Twitter filed for an IPO yesterday, and amidst all the excited speculation, I couldn’t help but notice that yet again, we are about to witness the gender gap in corporate America widen ever so slightly. Among the faces of the company’s leadership team, its executive officers and board of directors, and its key shareholders, I see only one woman: Vijaya Gadde, Twitter’s general counsel and secretary of the board. I count 11 men, on the other hand, and that’s not including the venture capital firms listed—none of which appears to have a woman partner.
Of course, this won’t likely raise many eyebrows; after all, only 27% of Fortune 500 companies have even one woman on their executive teams, and women CEOs head up just 22 of those 500 firms. And the tech industry is notoriously male-dominated.
In supposedly-meritocratic Silicon Valley, it’s unlikely many will bat an eyelash as these men cash in their chips and become wealthy beyond most people’s wildest dreams. While I’m tempted to rail against the economic injustice of it all, and point to the widening gap between America’s wealthiest citizens and the rest of its population, I doubt any of that will convince corporate CEOs or investors to get more women into the C-suite. So let’s talk about the business case for gender diversity.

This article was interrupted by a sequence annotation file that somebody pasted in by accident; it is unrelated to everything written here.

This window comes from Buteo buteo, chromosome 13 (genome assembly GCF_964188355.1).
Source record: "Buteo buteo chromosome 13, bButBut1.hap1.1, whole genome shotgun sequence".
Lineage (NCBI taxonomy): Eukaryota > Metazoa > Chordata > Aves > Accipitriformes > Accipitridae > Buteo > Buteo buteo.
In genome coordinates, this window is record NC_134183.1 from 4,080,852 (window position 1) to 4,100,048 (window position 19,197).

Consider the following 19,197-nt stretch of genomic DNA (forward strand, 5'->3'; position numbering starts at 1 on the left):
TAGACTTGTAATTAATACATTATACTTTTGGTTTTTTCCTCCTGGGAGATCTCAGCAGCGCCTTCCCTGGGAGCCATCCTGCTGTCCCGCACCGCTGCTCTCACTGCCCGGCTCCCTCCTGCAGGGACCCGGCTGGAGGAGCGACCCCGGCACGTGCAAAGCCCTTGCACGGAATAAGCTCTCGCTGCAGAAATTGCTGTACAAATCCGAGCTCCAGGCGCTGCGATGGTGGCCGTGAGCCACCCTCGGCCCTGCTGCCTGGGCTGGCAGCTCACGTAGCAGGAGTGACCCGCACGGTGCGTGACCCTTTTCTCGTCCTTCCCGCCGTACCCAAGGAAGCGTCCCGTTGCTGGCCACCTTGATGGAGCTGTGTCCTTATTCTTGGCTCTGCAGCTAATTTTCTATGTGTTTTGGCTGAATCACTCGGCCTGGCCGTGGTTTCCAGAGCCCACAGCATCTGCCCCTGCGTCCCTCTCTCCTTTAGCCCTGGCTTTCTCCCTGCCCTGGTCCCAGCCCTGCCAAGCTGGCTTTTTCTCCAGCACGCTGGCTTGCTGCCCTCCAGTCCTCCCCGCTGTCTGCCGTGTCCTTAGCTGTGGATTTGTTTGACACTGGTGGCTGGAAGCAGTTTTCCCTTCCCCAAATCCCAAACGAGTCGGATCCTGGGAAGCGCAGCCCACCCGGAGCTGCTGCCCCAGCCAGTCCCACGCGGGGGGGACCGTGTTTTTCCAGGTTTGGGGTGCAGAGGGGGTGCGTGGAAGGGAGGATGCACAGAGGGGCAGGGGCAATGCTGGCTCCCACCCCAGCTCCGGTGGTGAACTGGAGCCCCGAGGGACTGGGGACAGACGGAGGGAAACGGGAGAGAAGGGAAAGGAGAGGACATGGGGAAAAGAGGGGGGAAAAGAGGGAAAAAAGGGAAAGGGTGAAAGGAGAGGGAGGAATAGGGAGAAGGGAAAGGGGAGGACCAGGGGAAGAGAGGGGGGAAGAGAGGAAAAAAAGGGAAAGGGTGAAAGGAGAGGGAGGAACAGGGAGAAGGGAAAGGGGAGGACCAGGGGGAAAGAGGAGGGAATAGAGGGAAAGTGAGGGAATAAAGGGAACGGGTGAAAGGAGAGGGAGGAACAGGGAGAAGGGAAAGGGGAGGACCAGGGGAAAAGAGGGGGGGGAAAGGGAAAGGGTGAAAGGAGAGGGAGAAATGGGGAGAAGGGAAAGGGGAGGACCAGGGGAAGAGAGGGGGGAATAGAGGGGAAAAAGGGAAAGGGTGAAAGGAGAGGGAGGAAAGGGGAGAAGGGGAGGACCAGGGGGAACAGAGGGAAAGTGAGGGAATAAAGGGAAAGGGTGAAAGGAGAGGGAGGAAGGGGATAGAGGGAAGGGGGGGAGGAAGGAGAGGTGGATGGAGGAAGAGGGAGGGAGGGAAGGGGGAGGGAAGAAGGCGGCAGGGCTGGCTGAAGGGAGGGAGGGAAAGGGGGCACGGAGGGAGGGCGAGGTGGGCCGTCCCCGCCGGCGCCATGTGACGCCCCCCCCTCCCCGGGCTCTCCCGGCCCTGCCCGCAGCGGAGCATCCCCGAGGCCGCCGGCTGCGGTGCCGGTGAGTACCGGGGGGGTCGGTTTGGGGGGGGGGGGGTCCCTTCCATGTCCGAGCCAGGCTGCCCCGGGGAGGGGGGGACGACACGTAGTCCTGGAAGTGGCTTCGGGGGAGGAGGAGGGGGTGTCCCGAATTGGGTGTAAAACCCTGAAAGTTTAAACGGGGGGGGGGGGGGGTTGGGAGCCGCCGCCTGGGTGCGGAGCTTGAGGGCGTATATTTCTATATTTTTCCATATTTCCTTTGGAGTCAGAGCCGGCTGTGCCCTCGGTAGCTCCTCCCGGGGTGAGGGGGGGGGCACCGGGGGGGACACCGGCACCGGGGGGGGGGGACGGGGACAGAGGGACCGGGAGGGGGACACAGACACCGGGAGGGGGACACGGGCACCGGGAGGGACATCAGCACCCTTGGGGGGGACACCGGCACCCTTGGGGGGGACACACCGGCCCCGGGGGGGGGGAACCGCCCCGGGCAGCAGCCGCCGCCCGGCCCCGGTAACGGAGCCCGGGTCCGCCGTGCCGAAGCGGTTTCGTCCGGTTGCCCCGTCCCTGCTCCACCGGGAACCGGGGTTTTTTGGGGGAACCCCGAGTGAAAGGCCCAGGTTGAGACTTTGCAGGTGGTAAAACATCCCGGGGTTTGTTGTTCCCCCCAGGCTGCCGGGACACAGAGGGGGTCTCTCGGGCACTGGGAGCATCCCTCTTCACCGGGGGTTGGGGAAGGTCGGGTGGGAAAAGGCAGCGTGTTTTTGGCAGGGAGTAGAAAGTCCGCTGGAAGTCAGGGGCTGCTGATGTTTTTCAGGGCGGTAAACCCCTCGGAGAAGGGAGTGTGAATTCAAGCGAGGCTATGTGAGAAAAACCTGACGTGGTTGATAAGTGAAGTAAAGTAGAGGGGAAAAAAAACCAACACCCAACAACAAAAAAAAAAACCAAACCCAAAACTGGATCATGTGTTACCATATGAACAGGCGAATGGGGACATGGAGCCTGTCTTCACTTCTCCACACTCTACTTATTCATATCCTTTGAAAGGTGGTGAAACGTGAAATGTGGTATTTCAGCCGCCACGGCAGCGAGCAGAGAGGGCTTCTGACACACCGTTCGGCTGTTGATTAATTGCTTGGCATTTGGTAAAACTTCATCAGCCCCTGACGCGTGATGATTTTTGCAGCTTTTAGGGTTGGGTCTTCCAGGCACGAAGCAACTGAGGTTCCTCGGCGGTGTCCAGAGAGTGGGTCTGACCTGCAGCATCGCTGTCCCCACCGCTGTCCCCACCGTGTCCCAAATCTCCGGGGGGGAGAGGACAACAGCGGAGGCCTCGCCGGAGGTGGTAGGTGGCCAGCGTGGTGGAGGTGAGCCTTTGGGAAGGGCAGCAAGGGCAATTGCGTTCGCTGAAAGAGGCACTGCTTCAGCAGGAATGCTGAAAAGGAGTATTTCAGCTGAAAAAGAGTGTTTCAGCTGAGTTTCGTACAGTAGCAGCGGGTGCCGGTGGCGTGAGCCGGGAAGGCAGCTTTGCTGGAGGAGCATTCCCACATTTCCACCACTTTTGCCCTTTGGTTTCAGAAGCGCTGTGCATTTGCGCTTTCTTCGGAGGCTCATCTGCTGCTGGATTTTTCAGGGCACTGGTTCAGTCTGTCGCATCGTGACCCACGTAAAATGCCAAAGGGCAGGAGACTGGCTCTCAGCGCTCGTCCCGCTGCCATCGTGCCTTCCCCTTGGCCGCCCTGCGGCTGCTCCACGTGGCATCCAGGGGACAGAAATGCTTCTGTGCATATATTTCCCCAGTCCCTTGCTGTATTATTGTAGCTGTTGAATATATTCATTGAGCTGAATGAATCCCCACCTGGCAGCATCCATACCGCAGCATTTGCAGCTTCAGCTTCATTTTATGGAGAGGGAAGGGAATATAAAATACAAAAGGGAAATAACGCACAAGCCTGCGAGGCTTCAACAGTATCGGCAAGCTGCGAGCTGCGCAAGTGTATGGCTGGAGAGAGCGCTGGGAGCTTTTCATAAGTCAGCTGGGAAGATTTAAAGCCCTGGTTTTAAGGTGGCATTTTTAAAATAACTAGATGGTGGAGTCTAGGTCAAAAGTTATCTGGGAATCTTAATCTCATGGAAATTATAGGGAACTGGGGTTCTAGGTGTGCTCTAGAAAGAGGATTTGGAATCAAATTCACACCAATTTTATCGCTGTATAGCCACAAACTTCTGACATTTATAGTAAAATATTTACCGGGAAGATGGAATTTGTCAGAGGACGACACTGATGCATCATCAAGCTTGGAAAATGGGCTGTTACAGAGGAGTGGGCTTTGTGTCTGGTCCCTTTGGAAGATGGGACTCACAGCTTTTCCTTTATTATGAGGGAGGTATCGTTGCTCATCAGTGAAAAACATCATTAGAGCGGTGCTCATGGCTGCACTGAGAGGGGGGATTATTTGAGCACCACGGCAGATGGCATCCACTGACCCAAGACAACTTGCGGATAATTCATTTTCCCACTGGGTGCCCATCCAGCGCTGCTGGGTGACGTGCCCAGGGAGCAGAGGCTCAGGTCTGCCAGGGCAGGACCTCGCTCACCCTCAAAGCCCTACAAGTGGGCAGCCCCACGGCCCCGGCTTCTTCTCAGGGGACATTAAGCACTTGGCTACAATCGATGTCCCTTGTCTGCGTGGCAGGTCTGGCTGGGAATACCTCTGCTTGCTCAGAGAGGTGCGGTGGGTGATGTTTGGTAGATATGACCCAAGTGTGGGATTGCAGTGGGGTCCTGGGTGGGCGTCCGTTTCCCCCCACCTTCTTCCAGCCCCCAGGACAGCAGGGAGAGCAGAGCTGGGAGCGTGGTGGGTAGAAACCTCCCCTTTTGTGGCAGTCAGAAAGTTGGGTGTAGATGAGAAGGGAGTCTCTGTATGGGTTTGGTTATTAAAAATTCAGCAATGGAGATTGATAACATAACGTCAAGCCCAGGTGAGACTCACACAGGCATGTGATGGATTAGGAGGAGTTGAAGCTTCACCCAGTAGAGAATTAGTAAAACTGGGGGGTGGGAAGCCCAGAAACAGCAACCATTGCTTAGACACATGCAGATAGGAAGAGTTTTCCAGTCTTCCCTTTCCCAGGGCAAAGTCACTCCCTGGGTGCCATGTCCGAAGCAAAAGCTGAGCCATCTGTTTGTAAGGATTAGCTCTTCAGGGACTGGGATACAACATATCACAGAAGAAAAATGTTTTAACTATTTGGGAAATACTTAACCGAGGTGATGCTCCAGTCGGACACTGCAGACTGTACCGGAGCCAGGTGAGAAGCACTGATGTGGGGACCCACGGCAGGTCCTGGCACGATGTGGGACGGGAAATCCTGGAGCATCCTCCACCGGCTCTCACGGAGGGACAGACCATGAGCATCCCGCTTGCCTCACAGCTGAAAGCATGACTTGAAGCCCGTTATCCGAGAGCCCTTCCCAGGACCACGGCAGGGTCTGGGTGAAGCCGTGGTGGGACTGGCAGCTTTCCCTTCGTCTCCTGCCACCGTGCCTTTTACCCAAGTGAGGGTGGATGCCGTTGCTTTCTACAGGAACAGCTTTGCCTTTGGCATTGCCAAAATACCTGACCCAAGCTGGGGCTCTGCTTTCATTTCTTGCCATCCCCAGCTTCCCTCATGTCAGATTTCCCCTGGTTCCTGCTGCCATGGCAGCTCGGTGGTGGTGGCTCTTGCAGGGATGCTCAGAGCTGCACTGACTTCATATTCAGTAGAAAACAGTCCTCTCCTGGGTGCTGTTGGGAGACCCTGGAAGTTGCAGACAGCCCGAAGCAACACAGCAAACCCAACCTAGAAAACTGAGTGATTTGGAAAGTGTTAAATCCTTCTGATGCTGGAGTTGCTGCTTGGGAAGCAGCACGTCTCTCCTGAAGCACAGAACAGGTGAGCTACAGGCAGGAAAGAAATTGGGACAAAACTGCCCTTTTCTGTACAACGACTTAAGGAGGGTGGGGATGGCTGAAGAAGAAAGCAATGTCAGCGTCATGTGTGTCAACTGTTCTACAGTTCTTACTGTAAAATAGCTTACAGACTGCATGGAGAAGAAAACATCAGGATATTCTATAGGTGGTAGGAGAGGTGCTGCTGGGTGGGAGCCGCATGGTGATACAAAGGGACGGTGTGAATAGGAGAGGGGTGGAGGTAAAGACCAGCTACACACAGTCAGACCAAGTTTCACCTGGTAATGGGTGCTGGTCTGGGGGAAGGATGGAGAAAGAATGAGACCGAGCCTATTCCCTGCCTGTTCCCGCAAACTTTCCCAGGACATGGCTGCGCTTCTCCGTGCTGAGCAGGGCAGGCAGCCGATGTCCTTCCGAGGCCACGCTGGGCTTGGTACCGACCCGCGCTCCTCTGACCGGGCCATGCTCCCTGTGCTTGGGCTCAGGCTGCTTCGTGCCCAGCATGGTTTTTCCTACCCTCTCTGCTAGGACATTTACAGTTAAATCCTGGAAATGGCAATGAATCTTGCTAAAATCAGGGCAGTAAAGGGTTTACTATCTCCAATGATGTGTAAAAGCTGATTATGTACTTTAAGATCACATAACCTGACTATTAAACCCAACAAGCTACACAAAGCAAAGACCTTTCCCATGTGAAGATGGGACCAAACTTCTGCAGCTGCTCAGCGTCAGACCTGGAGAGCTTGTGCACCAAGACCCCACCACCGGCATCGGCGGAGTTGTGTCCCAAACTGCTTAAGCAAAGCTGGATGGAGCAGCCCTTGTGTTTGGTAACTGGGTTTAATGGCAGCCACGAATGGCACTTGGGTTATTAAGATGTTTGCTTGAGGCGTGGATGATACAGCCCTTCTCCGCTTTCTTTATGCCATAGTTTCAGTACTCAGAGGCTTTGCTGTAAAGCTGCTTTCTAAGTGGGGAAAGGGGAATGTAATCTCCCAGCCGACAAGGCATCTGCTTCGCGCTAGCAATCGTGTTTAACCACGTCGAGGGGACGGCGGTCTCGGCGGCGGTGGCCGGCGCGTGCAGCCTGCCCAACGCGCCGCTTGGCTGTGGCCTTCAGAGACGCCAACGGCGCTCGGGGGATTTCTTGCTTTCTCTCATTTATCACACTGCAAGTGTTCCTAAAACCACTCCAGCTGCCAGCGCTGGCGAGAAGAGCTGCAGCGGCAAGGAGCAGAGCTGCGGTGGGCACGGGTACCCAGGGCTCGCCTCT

For starters, there’s the research showing that diverse teams are more innovative—surely a concern for Twitter as it shifts from a privately-held concern to one that will be working to maximize shareholder returns.
There’s also evidence that companies with more women on the board of directors perform substantially better in terms of return on equity, return on sales, and return on invested capital.
And finally, there’s the common-sense argument that if your customer growth is slowing down, and your user base skews male, there might be a substantial benefit to getting some women in the room to help you figure out how to get more women using your platform.
Tech may indeed have a pipeline problem, but if companies like Twitter want to continue to push the edges of innovation and garner significant shareholder returns, they’d do well to at least get their women-to-men ratio into the double digits.